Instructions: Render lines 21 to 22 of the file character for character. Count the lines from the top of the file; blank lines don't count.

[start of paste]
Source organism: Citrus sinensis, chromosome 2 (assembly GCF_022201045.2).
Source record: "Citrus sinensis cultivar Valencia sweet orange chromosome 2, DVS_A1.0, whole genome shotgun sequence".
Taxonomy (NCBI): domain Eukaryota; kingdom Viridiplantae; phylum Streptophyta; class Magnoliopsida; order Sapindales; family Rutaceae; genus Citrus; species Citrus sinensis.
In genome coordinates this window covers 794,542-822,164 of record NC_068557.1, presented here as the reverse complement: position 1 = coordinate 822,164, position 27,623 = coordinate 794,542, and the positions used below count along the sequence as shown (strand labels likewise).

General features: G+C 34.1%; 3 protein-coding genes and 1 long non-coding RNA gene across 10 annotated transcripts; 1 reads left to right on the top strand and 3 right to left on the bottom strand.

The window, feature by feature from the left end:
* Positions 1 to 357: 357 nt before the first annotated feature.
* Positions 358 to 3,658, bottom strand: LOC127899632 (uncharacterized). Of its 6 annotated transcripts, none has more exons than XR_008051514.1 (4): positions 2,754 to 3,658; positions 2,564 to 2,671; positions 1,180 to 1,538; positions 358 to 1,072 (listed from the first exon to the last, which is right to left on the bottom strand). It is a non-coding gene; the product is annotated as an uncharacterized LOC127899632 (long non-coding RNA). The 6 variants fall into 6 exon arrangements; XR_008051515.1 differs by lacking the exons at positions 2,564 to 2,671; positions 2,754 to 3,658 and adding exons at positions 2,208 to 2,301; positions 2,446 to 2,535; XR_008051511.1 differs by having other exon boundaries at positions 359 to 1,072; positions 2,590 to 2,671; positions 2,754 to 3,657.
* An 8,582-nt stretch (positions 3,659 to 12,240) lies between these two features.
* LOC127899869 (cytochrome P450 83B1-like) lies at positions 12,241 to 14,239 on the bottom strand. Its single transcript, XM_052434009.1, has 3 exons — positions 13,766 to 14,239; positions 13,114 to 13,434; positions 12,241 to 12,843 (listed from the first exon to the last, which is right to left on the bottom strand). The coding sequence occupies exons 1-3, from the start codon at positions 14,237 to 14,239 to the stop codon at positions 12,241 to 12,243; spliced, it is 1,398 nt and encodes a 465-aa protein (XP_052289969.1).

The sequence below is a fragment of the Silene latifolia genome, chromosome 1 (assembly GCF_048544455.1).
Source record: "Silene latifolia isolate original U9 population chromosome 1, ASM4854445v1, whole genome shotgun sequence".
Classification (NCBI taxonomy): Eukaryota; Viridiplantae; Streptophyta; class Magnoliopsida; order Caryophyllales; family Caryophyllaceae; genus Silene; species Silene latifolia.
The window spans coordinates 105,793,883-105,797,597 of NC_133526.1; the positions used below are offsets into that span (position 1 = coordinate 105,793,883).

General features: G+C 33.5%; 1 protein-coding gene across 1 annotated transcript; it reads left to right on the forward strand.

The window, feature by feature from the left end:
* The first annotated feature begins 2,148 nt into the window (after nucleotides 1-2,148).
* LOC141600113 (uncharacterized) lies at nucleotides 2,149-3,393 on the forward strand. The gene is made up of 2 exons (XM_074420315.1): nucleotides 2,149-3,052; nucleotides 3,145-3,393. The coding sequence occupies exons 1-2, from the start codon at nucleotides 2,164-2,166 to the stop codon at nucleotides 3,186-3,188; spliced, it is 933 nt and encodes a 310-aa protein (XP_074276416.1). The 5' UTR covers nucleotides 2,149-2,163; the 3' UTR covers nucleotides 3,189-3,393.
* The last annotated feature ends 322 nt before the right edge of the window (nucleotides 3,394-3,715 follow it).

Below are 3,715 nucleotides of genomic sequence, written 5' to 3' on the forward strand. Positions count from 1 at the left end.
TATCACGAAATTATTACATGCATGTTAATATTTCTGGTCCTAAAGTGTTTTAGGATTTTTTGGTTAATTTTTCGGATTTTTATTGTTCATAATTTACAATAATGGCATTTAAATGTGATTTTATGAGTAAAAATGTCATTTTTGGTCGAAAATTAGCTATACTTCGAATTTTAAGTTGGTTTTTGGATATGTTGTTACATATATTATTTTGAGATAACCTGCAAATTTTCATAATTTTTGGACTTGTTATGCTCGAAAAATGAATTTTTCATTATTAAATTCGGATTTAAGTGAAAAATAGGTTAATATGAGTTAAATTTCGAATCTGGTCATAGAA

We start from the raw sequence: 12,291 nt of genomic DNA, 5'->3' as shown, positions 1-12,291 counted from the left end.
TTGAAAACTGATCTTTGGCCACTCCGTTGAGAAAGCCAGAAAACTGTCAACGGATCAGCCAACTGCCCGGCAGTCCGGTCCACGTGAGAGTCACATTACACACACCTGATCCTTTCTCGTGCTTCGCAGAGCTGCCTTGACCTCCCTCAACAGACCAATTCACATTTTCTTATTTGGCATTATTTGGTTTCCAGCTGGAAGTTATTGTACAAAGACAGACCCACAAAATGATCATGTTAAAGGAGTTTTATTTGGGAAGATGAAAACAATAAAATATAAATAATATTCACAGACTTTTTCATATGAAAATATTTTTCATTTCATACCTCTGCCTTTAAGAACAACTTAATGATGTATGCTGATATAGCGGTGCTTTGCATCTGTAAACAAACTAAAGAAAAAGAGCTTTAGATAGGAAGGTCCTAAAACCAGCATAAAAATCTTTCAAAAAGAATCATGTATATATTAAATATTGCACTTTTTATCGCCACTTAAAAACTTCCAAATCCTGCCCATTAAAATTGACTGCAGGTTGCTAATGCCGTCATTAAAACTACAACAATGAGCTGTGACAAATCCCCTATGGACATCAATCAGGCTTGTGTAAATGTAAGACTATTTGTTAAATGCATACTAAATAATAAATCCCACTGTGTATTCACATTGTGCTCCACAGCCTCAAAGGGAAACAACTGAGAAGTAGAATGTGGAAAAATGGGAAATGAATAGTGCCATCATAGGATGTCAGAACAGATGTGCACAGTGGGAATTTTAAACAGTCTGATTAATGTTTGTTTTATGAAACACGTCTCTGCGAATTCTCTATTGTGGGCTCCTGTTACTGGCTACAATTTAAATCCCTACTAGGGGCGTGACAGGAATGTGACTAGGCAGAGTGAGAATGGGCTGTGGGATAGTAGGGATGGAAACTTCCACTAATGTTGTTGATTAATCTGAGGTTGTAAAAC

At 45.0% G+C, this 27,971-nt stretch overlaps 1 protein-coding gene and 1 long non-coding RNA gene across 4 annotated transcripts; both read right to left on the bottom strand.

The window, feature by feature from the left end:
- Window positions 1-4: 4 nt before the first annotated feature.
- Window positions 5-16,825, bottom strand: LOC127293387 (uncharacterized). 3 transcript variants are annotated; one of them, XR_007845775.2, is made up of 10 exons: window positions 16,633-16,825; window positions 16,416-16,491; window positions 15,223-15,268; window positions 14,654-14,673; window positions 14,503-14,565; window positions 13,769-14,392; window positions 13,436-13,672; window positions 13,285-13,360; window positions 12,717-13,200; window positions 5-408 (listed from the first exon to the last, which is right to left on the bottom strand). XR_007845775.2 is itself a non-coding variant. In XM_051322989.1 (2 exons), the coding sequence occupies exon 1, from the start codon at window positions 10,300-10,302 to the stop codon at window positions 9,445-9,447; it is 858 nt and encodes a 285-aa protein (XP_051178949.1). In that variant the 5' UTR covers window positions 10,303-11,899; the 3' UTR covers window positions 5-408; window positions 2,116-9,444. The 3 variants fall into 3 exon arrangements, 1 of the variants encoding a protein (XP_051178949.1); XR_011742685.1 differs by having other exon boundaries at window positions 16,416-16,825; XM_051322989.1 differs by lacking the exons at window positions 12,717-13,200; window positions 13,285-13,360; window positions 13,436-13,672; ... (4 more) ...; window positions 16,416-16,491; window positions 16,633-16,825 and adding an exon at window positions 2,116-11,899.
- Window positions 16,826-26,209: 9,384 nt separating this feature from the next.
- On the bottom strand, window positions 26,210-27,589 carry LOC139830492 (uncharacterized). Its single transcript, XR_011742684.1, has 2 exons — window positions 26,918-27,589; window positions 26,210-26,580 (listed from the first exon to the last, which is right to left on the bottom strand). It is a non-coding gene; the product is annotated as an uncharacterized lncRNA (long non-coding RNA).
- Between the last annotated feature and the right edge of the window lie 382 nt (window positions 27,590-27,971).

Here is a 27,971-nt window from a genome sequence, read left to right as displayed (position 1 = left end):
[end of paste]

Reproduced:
TATCACGAAATTATTACATGCATGTTAATATTTCTGGTCCTAAAGTGTTTTAGGATTTTTTGGTTAATTTTTCGGATTTTTATTGTTCATAATTTACAATAATGGCATTTAAATGTGATTTTATGAGTAAAAATGTCATTTTTGGTCGAAAATTAGCTATACTTCGAATTTTAAGTTGGTTTTTGGATATGTTGTTACATATATTATTTTGAGATAACCTGCAAATTTTCATAATTTTTGGACTTGTTATGCTCGAAAAATGAATTTTTCATTATTAAATTCGGATTTAAGTGAAAAATAGGTTAATATGAGTTAAATTTCGAATCTGGTCATAGAA

We start from the raw sequence: 12,291 nt of genomic DNA, 5'->3' as shown, positions 1-12,291 counted from the left end.